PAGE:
November 10

GUEST CURATOR: Carolyn Crawford

What was advertised in a colonial American newspaper 250 years ago today?

Supplement to the Boston Evening-Post (November 10, 1766).

“A fine assortment of neat pinchbeck shoe-buckles.”

As I read this advertisement, I was overwhelmed by the variety of goods imported in the Thames by Captain Watt and offered for sale by “Baker & Bridgham In Union Street.” The assortment of goods ranged from fabrics such as satins and flannels to accessories such as buckles and buttons.

I was intrigued by the description of the shoe buckles made of pinchbeck. Pinchbeck, a form of brass, was commonly used to design accessories during the colonial era. An alloy of copper and zinc, pinchbeck resembled gold in its appearance. At first, many colonists might have thought that pinchbeck was real gold because of its bright and polished image. However, pinchbeck was a “counterfeit” of gold regularly used to craft various jewelry and other adornments, including rings, necklaces, earrings, brooches and shoe buckles.

Colonial smiths and jewelers designed items made of pinchbeck for customers, who asked for their jewelry and accessories to be specific shapes, include precious stones, or have their name engraved. However, there were other colonists who preferred to take advantage of the already stocked and readymade items that were available from shopkeepers like Baker and Bridgham.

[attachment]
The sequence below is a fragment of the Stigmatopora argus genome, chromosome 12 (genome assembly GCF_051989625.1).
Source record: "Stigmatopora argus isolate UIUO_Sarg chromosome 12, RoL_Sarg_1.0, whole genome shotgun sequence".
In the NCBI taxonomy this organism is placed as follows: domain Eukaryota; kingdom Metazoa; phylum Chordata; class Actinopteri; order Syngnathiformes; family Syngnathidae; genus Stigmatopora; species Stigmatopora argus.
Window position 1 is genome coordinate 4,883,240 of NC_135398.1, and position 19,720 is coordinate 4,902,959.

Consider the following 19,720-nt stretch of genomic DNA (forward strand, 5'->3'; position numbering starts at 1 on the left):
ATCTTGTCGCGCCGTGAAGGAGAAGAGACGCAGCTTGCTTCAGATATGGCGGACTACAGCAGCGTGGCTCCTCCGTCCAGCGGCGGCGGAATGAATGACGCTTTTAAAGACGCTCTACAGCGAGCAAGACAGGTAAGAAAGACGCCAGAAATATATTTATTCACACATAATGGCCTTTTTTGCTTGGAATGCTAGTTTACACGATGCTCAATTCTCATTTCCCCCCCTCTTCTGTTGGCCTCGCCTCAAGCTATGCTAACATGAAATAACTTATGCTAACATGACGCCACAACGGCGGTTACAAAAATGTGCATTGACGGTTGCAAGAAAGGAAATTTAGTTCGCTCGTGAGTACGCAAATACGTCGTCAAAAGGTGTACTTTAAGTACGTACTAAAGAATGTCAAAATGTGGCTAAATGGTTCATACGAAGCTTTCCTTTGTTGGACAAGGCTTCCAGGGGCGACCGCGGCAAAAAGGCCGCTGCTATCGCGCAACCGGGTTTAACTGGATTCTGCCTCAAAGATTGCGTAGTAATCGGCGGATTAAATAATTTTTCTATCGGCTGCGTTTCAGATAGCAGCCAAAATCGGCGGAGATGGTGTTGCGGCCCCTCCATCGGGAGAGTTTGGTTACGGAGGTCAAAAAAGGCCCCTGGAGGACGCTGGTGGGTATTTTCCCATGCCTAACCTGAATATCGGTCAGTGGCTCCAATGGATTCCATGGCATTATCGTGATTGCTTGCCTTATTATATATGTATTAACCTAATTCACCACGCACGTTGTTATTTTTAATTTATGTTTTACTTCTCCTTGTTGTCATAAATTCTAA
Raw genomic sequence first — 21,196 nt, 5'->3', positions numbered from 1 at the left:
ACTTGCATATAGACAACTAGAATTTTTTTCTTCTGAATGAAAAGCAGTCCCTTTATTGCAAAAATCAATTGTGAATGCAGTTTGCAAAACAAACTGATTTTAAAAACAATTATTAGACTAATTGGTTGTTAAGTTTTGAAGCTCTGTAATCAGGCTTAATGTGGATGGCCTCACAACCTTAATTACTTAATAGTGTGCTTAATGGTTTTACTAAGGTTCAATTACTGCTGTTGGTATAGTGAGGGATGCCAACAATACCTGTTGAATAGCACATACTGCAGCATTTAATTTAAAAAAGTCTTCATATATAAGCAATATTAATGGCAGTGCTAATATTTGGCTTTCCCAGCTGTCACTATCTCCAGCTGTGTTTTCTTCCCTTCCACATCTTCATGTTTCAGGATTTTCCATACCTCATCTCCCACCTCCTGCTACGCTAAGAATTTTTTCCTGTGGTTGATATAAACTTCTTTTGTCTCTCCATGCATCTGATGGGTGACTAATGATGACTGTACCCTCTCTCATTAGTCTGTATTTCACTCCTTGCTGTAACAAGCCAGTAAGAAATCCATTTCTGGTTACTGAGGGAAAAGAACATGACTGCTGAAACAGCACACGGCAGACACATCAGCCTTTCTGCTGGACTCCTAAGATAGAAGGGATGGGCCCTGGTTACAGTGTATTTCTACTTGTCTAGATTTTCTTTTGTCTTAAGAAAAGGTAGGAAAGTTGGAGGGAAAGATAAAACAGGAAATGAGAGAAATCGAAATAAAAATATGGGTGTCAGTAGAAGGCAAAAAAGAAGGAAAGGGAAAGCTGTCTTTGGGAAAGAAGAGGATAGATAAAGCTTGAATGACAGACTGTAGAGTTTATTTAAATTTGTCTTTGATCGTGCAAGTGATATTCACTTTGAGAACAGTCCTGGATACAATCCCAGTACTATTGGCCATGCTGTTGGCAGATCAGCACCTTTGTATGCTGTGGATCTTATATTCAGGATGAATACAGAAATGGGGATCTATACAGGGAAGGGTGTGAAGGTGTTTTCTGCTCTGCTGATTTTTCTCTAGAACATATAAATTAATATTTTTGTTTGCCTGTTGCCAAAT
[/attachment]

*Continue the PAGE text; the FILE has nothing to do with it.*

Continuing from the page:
The November 10, 1766, issue of the Boston Evening-Post was accompanied by an advertising supplement. Approximately half of the regular issue already consisted of advertising, but T. and J. Fleet sold more advertisements than the issue could contain. As was often the case with colonial newspapers, this issue and its supplement functioned as a delivery mechanism for advertising more than as a means of delivering news items. Rather than a mixture of legal notices and other sorts of advertising that transmitted news and announcements, almost every advertisement that appeared in the supplement promoted consumer goods and services. A couple of dozen merchants and shopkeepers enticed readers in Boston to desire and purchase the merchandise they stocked.